"Is Global Warming a Crisis," the Centennial Institute debate proposition for Scott Denning of CSU and James Taylor of the Heartland Institute, yielded an illuminating rather than heated exchange with Taylor saying no and Denning in backhanded agreement. Facing off before an audience of 500 at Colorado Christian University on Oct. 20, the two argued their cases with data, analogies, humor, and the inevitable slide presentations. Click to view the Denning slides
and the Taylor slides
Denning defused suspense at the outset by sidestepping the "crisis" description popularized by Al Gore and other politicians. But he insisted the human-generated increase of CO2 in earth's atmosphere will increase surface temperatures by 2100 at about the equivalent of one 4-watt light bulb per square meter worldwide, making it imperative to reduce CO2 emissions. His solution: "the magic of the free market," transitioning us smoothly to a new energy economy -- provided policymakers cooperate by "putting a price on carbon."
But that latter condition seemed to me a fatal disqualification to the whole scenario, since it implicitly endorses cap-and-trade, a decidedly unfree approach.
Taylor's rebuttal built on the key points that (1) context is crucial (recent warming trends being minor in perspective with historically much-warmer and high-CO2 epochs in earth's history), (2) solar influence is more explanatory for past climate cycles than CO2, (3) computer modeling of the sort used for Denning's light-bulb prediction is discredited by recent research from William Gray and Richard Lindzen, and (4) the prohibitive economic sacrifices of pricing-out carbon are unjustified in light of the foregoing, especially with China and India determined to continue their own burgeoning emissions.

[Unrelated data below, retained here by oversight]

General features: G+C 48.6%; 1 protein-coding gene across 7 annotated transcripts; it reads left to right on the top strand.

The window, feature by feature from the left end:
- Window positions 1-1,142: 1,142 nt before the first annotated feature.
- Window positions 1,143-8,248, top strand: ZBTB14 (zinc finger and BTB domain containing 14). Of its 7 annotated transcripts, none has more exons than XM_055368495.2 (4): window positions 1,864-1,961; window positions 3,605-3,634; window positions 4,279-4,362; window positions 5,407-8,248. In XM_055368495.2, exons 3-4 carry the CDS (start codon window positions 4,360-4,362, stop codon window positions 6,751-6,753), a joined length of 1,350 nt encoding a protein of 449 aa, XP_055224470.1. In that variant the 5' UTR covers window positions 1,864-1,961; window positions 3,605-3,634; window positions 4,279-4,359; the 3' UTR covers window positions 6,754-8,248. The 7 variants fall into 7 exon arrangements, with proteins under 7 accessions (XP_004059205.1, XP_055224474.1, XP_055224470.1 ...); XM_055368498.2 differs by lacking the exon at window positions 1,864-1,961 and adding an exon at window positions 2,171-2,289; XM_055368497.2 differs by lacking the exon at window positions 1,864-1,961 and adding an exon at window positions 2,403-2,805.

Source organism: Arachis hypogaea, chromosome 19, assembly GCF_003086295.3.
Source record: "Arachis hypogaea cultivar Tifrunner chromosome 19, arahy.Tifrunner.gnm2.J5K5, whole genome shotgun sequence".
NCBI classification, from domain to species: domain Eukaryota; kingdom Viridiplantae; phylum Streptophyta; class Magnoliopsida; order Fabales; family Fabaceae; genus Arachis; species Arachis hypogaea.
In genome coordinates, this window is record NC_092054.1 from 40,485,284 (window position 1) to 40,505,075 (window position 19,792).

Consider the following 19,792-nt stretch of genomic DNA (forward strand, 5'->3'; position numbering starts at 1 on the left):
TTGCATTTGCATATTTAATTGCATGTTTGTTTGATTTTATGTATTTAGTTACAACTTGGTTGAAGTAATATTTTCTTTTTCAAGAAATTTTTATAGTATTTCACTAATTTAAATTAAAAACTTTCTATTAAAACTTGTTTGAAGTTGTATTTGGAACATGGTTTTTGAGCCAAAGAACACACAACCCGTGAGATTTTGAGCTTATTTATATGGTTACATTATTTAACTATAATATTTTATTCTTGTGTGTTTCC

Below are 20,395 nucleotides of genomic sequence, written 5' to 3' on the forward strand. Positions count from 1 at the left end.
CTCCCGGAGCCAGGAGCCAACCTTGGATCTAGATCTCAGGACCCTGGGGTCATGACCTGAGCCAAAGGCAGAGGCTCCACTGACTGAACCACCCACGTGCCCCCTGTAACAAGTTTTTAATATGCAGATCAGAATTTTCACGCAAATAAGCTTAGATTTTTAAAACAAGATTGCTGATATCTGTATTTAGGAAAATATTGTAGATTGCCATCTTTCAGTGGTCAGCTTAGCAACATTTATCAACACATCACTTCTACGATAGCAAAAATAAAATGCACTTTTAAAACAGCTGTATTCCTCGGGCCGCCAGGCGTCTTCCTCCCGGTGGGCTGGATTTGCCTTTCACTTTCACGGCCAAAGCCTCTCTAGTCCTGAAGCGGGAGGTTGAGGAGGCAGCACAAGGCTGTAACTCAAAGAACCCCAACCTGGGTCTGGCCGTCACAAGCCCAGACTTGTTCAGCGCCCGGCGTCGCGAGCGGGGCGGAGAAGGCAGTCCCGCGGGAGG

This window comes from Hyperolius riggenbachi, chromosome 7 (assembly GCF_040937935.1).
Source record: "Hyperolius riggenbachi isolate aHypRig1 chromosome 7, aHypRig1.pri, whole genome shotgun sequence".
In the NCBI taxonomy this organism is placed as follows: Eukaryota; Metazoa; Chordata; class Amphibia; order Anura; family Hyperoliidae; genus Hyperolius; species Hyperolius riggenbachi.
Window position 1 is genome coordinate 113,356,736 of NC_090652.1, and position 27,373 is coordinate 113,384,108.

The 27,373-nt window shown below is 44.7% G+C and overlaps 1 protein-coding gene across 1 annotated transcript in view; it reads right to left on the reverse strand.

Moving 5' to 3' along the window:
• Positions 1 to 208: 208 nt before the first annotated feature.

The bottom line for this (admittedly non-neutral) observer: Carbon-dioxide worriers didn't come close to demonstrating urgency to warrant such drastic measures as the Waxman-Markey energy tax now before the US Senate and the Copenhagen Treaty due for international action before year-end.
"First do no harm," the policy verdict recommended by Chris Horner at Centennial's climate debate last April, was convincingly seconded by James Taylor at the October debate -- and this is the only wise guide for America's unilateral and multilateral actions on climate issues at present.